What I remember, very vividly, is a visit my grandmother and my aunts made to our house when I was very little – four, or maybe five. It must have been soon after a treatment, or maybe soon after my grandmother was released from her stay at Marcy, because they all spoke in rather hushed tones. Usually, when they got together for tea in the middle of the day on a weekday, they laughed, their voices rising almost to yells as they joked excitedly and teased each other. It was a warm day, I think – I remember that the house was warm, that we all gathered around the small faux-wood kitchen table in our tiny house. The walls were painted a light lemon yellow; Auntie Carol brought donuts in a large white box, which she’d picked up after doing her morning school bus run. I picked some dandelions to give to my aunts and my grandmother.

I liked to sit at the table with them, pretending to be a grown-up, listening to their chatter, drinking tea. I had just started to try to copy their habit of tea-drinking, and I watched my grandmother, to see how she engaged the ritual. Her hand trembled, and her teacup rattled against the little china saucer underneath as she accepted her cup of tea and raised it to her mouth. Thinking that this was part of the ceremony, I, too, made my hand tremble so that my teacup would rattle against the saucer. Did someone interrupt my attempt at imitation before my grandmother saw? I don’t think so. I feel ashamed when I think of this, even now.

I have often wondered if I remember this scene correctly. It is as if I can bring it all back with a little effort – the brown kitchen table; the white hulking stove; the warmth of the day; my aunts, mother, grandmother and me packed tightly around the tea set; my brown hands attached to thin brown arms shakily lifting the teacup to my mouth. I hear the rattle of the cup against the saucer.

I expect that most of us have these kinds of memories: things we remember doing, perhaps minor, that get magnified through remembering, and squat there like ugly gargoyles that we can’t get past and can’t exorcise. If that is so, then the question seems even more important: why is it that we value remembering, and remembering truly, so much?

Imagine that your unpleasant memories aren’t about the petty meannesses or insensitivities that we all experience and enact, but are about large, awful things you’ve done, or that have been done to you. It would seem, then, that forgetting should be your goal, not remembering.

Part of the problem seems to be that the things we forget are not necessarily the things we want to forget: where we put the car keys; the name of that classmate at our 25th reunion; when our doctor’s appointment is. And the things we remember might not always be the things we want to remember.

remembering is truly important to our histories, even though there are benefits to forgetfulness

But what if you could remember things that you did, or that happened to you, but without the pain or emotional colouring? If you could remember painful things – things you said in anger; things you did that you regret; trauma; abuse – the same way you remember that 26 November 1993 was a Friday, or the name of your first‑grade teacher, or who played third base for the Yankees in the 1978 sudden-death game against Boston?

Assume, for the sake of the example, that you still got pleasure from good memories: from remembering your daughter’s toddlerhood, or your graduation day. It would be just the bad memories that you’d view in a detached manner, as if they had happened to a third person. If we could remember bad memories without their pain, we could preserve the sense that remembering is truly important to our histories, and yet still gain the benefits of forgetfulness. If the people in The Giver could all remember the tragic history of human strife, but not feel any painful or negative emotions about those events, would we not have the same happy and peaceful society achieved in the book by forgetting? If, for instance, those suffering from post-traumatic stress disorder could still remember the trauma, yet recount and remember it with detachment, it would seem that we have preserved their memories while also allowing them to be happier.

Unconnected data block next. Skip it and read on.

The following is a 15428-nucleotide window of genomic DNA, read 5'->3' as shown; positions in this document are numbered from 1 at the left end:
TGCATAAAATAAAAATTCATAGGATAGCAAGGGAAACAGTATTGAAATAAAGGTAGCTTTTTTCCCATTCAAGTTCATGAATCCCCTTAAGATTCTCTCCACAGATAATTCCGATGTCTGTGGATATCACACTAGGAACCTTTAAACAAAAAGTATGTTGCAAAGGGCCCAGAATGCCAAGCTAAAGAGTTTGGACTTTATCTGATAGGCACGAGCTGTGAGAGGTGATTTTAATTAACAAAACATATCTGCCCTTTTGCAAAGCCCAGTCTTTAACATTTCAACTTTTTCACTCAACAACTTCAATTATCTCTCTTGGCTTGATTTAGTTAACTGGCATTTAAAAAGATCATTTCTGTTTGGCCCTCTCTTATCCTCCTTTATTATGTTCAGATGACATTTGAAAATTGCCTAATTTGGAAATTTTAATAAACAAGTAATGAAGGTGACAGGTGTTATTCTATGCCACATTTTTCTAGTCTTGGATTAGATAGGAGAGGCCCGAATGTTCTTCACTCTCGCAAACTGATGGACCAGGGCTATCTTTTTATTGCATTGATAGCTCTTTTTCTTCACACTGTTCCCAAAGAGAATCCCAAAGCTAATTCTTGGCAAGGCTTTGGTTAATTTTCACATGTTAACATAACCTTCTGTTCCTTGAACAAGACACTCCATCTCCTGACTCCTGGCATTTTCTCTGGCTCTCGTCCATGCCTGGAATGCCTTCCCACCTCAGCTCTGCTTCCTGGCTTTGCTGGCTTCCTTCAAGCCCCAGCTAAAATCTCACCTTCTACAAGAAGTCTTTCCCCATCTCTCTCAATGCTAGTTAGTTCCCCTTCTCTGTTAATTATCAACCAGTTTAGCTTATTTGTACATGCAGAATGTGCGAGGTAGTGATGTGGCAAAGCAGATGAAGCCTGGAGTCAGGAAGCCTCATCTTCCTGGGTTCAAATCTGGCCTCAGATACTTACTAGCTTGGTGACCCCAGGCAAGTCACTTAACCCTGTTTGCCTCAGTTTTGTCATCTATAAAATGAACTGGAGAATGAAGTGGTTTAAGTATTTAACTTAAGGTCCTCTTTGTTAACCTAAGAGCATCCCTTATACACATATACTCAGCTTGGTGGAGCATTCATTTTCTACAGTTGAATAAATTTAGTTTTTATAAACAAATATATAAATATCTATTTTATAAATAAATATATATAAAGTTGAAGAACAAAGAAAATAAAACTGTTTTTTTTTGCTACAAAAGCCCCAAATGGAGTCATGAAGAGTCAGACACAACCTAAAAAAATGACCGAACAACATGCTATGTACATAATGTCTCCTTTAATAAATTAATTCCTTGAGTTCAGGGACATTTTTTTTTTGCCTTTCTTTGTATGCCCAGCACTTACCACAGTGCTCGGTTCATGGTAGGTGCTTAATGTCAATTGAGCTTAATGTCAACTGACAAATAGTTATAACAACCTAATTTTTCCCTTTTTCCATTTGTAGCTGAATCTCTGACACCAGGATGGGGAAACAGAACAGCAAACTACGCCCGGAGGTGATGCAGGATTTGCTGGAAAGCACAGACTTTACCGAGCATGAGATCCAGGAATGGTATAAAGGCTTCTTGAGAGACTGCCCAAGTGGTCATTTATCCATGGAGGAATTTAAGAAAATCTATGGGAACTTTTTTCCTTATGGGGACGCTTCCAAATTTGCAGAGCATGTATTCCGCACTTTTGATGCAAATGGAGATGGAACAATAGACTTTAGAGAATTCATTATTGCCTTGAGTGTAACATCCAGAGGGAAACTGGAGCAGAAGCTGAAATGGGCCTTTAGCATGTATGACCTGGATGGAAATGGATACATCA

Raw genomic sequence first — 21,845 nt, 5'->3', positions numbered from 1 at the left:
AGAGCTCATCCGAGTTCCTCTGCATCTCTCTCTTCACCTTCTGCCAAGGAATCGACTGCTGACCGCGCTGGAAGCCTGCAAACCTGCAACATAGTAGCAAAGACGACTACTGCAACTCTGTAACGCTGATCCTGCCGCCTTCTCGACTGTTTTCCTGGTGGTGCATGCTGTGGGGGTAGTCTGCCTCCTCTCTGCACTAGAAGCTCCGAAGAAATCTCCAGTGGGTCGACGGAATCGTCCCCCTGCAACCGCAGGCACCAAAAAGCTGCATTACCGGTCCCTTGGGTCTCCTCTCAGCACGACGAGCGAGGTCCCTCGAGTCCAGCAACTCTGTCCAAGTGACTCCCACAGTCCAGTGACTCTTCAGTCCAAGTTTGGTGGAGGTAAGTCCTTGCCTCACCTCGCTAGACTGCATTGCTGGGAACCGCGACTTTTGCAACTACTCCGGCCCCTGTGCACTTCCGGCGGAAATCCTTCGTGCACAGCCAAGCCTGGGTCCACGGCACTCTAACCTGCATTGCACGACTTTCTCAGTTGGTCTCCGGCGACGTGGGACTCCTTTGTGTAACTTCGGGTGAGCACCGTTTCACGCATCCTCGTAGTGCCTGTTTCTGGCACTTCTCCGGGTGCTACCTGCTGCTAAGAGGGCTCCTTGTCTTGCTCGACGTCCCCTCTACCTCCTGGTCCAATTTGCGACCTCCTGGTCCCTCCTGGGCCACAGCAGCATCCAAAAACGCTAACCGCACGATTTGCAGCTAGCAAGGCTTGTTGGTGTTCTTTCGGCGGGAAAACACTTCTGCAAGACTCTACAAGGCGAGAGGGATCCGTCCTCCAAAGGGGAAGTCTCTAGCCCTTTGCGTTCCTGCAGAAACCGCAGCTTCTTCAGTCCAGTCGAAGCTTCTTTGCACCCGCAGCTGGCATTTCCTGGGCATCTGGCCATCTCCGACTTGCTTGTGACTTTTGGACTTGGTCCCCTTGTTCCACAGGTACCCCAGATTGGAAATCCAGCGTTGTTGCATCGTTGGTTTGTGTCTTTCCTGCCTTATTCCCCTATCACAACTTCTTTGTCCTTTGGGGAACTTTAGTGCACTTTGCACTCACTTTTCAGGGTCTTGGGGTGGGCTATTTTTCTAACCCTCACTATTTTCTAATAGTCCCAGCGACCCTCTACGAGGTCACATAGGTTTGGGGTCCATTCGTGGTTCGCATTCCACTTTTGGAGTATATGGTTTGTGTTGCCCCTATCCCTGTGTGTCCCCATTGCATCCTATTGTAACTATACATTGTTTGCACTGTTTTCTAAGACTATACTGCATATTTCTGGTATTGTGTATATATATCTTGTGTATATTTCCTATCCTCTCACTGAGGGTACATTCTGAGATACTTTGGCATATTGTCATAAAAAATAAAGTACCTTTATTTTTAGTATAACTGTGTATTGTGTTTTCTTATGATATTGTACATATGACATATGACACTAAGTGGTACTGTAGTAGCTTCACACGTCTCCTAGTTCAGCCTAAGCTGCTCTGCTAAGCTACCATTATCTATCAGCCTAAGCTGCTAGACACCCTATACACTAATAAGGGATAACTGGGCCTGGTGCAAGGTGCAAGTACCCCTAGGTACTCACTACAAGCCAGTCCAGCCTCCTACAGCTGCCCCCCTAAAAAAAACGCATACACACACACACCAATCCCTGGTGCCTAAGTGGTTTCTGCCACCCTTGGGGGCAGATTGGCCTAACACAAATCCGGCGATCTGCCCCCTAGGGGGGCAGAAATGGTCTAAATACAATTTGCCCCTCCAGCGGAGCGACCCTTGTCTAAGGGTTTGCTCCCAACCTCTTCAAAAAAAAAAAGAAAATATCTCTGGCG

If you, like me, find this vaguely disturbing, then why? Is it just irrational? Or have we, by removing the emotional and affective element of the memory, changed it? Has it been transformed from the memory of an experience to the memory of a fact, and, in that transformation, been falsified despite our best efforts at preserving the truth of memory while eradicating its emotional content? To put it another way: are some memories in their very essence painful, because they are experiential, rather than simply factual? And must remembering things accurately retain that aspect?

I often wonder if my grandmother’s ‘nervous breakdown’ was just an instance of too much truth. Perhaps she was just a woman with too many children and too little food and money during the Great Depression, a person whose husband was intermittently discriminated against and unemployed because he was a German in the US during World War II. Just maybe, a good dose of forgetfulness was all the cure she needed. I think about my students who are haunted by the memory of their own misdemeanours, or by minor trespasses or cruelties perpetrated against them, and in those cases I am fairly confident that some forgetfulness is in order, otherwise self-flagellation and vendettas lie ahead.

But then there are the people who seem to forget too easily, who have little trouble getting beyond the memory of the cruelties and crimes for which they’ve been responsible. And they, I think, could use a dose of memory-enhancement, assuming that it would have the appropriate chastening effect. Then there are the saints: those who, seemingly with ease, forget the wrongs done them and go on to lead lives free of recrimination. They, it seems, are of another species, but still live among us.

Though the brain is an anatomical organ that functions through complex electrochemical processes, if we think that our questions about memory and forgetting are answered in those terms, we have missed something important. Remembering truly and forgetting well are questions not just about the anatomy and electrochemistry of the brain, but about what kinds of animals we are, who think that the questions of memory, truthfulness and happiness are themselves important.